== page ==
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$6M airport terminal project in Venice readies for takeoff

The new terminal at Venice Municipal Airport will include conference rooms, a lounge for pilots, office space and common areas.
The new terminal at Venice Municipal Airport will include conference rooms, a lounge for pilots, office space and common areas.
Courtesy image
  • Manatee-Sarasota
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A new $6 million terminal is in the works for Venice Municipal Airport.

The current terminal was built in 1989 and is not up to code, according to a memo from Airport Director Mark Cervasio to the city manager.

Recently, the Venice City Council authorized an application to the Federal Aviation Administration for $950,000 to go toward the new terminal, with funds coming through the federal Bipartisan Infrastructure Law.

The Florida Department of Transportation is providing $4.04 million for the project through grant funds, according to Cervasio. The local government will contribute $1.01 million, he says in a document outlining the project costs. At the July 9 Venice City Council meeting, the council gave the OK for the city to ask for federal funding from the FAA.

The new terminal will have a view of both runways and the airfield.
Courtesy image

The new complex will be constructed southwest of the current building on a vacant site that allows for views of both runways and the airfield. Currently the site has a few pine trees and picnic tables on it.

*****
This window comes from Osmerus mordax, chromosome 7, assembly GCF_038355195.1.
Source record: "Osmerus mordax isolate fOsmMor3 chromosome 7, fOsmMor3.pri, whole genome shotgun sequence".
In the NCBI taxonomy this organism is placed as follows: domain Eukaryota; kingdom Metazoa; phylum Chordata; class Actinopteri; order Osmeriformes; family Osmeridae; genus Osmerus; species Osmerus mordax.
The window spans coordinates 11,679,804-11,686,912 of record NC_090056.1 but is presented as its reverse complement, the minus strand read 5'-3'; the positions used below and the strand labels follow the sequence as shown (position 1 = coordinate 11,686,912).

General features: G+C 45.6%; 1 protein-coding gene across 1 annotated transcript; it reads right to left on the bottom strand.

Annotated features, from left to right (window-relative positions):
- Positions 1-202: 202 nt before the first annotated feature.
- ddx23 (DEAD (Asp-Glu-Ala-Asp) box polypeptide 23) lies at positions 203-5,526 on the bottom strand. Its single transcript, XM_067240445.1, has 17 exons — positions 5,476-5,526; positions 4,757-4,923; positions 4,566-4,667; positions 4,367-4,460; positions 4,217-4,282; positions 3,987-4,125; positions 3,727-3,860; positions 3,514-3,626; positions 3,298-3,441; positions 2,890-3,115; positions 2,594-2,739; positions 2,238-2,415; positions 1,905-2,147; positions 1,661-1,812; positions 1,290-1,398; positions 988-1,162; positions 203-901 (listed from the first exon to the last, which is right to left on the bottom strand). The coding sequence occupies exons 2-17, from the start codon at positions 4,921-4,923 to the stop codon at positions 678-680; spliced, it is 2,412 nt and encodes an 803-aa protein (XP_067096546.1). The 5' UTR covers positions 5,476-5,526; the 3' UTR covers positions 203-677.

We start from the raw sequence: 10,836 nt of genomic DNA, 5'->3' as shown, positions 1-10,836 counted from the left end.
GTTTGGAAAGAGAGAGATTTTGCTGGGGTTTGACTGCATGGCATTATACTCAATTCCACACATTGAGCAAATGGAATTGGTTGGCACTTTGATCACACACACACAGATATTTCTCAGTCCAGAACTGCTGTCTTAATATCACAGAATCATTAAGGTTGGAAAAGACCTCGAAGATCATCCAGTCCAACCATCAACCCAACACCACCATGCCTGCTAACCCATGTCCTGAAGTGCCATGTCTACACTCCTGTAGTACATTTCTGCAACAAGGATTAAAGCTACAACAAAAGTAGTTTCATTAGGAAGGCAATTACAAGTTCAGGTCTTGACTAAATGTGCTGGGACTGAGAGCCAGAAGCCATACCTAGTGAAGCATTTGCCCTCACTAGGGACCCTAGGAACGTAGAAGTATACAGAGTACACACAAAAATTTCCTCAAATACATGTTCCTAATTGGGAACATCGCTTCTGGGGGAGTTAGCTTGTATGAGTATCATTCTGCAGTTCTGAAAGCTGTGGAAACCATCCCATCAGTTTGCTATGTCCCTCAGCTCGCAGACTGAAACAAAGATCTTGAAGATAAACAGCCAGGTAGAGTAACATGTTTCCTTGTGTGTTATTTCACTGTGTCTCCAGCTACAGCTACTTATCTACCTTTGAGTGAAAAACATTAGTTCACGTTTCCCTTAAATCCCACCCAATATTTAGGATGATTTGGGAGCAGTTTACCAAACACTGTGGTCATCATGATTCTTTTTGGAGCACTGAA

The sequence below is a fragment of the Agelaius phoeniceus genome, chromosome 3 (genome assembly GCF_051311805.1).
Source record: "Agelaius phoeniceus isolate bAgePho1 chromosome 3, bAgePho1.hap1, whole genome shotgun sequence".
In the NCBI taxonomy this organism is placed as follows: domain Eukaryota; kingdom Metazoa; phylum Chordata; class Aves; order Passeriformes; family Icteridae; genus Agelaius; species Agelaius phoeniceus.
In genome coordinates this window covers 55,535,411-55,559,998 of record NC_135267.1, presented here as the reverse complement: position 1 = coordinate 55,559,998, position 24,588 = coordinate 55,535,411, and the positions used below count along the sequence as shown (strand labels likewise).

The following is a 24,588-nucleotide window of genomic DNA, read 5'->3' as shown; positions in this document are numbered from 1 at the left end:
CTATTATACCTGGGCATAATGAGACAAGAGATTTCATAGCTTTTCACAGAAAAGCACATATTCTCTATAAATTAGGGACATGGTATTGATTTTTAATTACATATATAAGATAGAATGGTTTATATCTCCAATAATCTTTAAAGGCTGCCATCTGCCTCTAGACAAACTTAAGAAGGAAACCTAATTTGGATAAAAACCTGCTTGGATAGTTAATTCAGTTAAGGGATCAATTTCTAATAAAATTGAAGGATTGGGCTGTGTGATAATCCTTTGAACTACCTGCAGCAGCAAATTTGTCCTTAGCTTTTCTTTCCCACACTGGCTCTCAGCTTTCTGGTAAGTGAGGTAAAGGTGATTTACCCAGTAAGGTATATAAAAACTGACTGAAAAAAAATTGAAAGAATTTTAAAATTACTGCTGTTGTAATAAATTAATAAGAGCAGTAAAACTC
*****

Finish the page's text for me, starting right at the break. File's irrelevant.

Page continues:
Once built, the new terminal will span two stories and encompass 4,420 square feet to house conference rooms, a pilots’ lounge, common areas and office space. It will also be designed to withstand a hurricane, according to Cervasio. A new parking facility and access roadway as well as stormwater management infrastructure are part of the plan, too.

The existing terminal building “has reached the end of its useful life” and “does not meet ADA requirements or local building codes,” according to Cervasio.

After requesting the $950,000 from the FAA in July, the city will be notified in August of the grant offer, according to Cervasio, who says a preconstruction conference could take place in January with the project to be closed out by March 2026.

The Venice Municipal Airport, about two miles south of downtown Venice, has two 5,000-foot runways which intersect each other. The airport is operated solely from the airport enterprise fund, which stems from land leases, and does not receive money from the city's general fund, according to the airport's website. 

The airport was built in the early 1940s by the United States government, initially as a flight training facility during World War II. Federal officials, according to a history of the facility in its website, gave the airport to the City of Venice after the war "with the stipulation that if it were not used as an airport it would revert back to the United States government."

Some 200 aircraft are now based at the airport, which handles about 90,000 annual takeoffs and landings. The airport doesn't offer scheduled airline service or large scale cargo service. Its general aviation services include privately owned aircraft; business/corporate aviation; charter operations; flight training; sightseeing; and aircraft repair.



Elizabeth King

Elizabeth is a business news reporter with the Business Observer, covering primarily Sarasota-Bradenton, in addition to other parts of the region. A graduate of Johns Hopkins University, she previously covered hyperlocal news in Maryland for Patch for 12 years. Now she lives in Sarasota County.

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